The following bug has been logged online:
Bug reference: 5806
Logged by: Leslie Satenstein
Email address: lsatenstein(at)yahoo(dot)com
PostgreSQL version: 8.4 + 9.0
Operating system: Linux 64bit
Description: Julian Date routine miscalculates.
I found the Julian date code that is programmed in Postgres, to be accurate
and fast except for one situation. But, I do have one or two questions.
1) Which calendar is being used?
In the Gregorian Calendar, January 1, 0001 is lowest
> positive date. The day before 1/1/0001, according to the Gregorian
calendar is December 31,-0001 in which the year has a value of negative one
--- there is no zero year in the Gregorian Calendar. (zero year is an
I tested and found the algorithm in Postgres to have the day before January
1,0001 calculating as December 31,0000 even though the world calculates the
January 1,0001 as December 31,-0001.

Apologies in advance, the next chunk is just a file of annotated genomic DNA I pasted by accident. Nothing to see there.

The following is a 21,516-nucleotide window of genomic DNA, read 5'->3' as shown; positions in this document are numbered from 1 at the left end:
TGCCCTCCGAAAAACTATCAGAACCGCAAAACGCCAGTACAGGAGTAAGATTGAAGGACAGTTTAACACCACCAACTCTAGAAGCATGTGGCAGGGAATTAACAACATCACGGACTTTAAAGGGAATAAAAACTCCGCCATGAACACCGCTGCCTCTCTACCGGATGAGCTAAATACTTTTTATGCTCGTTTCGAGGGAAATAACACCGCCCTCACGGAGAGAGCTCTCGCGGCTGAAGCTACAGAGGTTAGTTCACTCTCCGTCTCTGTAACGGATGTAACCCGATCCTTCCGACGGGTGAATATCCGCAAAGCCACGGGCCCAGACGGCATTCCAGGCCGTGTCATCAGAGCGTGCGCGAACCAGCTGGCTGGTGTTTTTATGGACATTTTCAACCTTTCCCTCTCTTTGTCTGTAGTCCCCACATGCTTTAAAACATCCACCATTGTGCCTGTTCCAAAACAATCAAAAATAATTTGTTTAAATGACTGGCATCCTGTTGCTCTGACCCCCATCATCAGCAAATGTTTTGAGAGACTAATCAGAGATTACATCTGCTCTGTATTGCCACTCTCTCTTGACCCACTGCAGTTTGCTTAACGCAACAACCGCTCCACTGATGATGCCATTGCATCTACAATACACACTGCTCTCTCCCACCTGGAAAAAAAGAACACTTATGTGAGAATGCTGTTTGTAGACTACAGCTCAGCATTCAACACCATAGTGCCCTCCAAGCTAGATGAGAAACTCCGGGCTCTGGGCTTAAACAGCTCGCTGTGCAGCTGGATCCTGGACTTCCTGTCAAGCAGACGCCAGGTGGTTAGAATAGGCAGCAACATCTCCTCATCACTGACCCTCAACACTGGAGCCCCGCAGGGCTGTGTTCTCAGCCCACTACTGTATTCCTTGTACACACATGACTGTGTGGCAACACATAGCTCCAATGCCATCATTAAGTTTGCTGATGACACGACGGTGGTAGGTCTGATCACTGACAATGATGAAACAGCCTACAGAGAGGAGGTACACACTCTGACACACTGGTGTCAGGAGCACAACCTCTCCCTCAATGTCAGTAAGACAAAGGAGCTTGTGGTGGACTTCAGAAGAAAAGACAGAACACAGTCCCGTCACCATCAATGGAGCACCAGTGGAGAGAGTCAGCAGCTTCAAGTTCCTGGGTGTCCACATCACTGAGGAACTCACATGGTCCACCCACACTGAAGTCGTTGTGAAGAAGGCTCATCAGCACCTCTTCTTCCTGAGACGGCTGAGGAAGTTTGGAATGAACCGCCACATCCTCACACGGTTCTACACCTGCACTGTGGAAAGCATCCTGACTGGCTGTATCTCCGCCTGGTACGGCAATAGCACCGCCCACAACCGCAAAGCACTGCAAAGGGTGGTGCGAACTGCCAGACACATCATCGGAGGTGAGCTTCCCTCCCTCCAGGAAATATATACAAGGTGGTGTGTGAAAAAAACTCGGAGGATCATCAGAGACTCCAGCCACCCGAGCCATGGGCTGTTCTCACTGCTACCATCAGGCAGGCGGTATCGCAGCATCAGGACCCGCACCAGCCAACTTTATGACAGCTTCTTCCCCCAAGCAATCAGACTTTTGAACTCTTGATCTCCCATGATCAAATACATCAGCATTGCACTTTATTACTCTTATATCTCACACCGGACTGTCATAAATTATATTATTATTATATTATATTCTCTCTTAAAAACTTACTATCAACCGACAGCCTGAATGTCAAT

2) Is the algorithm in Postgres correct? I think not, as the calculations
for the difference in days between
January 1, 0001 and December 31,-0001 is not 367 days, but just the value
To convert the code to work with the Gregorian calendar takes two fixes to
two sub-routines. Each fix is two lines of C code. I have tested the PG Date
C language routines with/without my fix, starting with the year around -4713
to several centuries into the future. As long as both versions do not deal
with negative dates both calculate identically.
3) Does PG want to fully follow the Gregorian Calendar
rule? If so,
4) Would you want my one patch with two fixes that would allow calculating
any two dates later in time than -4711.
pgsql-bugs by date
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|Subject: Re: BUG #5806: Julian Date routine miscalculates. |
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